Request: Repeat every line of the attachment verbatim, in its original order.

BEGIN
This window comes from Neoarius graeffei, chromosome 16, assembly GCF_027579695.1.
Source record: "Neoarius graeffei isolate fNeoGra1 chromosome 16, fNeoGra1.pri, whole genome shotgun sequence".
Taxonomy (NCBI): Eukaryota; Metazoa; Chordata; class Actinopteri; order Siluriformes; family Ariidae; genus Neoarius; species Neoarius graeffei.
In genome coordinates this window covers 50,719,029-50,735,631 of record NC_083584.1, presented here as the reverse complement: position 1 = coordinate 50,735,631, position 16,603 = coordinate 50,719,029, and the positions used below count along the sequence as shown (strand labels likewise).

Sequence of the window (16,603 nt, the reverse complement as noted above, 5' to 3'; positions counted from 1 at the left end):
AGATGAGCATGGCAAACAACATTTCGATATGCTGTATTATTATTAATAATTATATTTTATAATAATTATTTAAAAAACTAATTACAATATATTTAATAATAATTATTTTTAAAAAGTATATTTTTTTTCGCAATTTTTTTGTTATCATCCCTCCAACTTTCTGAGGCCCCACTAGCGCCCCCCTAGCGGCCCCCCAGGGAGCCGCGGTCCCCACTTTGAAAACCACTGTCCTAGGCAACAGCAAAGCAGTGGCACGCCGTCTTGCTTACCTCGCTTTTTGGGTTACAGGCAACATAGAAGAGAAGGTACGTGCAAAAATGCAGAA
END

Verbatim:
This window comes from Neoarius graeffei, chromosome 16, assembly GCF_027579695.1.
Source record: "Neoarius graeffei isolate fNeoGra1 chromosome 16, fNeoGra1.pri, whole genome shotgun sequence".
Taxonomy (NCBI): Eukaryota; Metazoa; Chordata; class Actinopteri; order Siluriformes; family Ariidae; genus Neoarius; species Neoarius graeffei.
In genome coordinates this window covers 50,719,029-50,735,631 of record NC_083584.1, presented here as the reverse complement: position 1 = coordinate 50,735,631, position 16,603 = coordinate 50,719,029, and the positions used below count along the sequence as shown (strand labels likewise).

Sequence of the window (16,603 nt, the reverse complement as noted above, 5' to 3'; positions counted from 1 at the left end):
AGATGAGCATGGCAAACAACATTTCGATATGCTGTATTATTATTAATAATTATATTTTATAATAATTATTTAAAAAACTAATTACAATATATTTAATAATAATTATTTTTAAAAAGTATATTTTTTTTCGCAATTTTTTTGTTATCATCCCTCCAACTTTCTGAGGCCCCACTAGCGCCCCCCTAGCGGCCCCCCAGGGAGCCGCGGTCCCCACTTTGAAAACCACTGTCCTAGGCAACAGCAAAGCAGTGGCACGCCGTCTTGCTTACCTCGCTTTTTGGGTTACAGGCAACATAGAAGAGAAGGTACGTGCAAAAATGCAGAA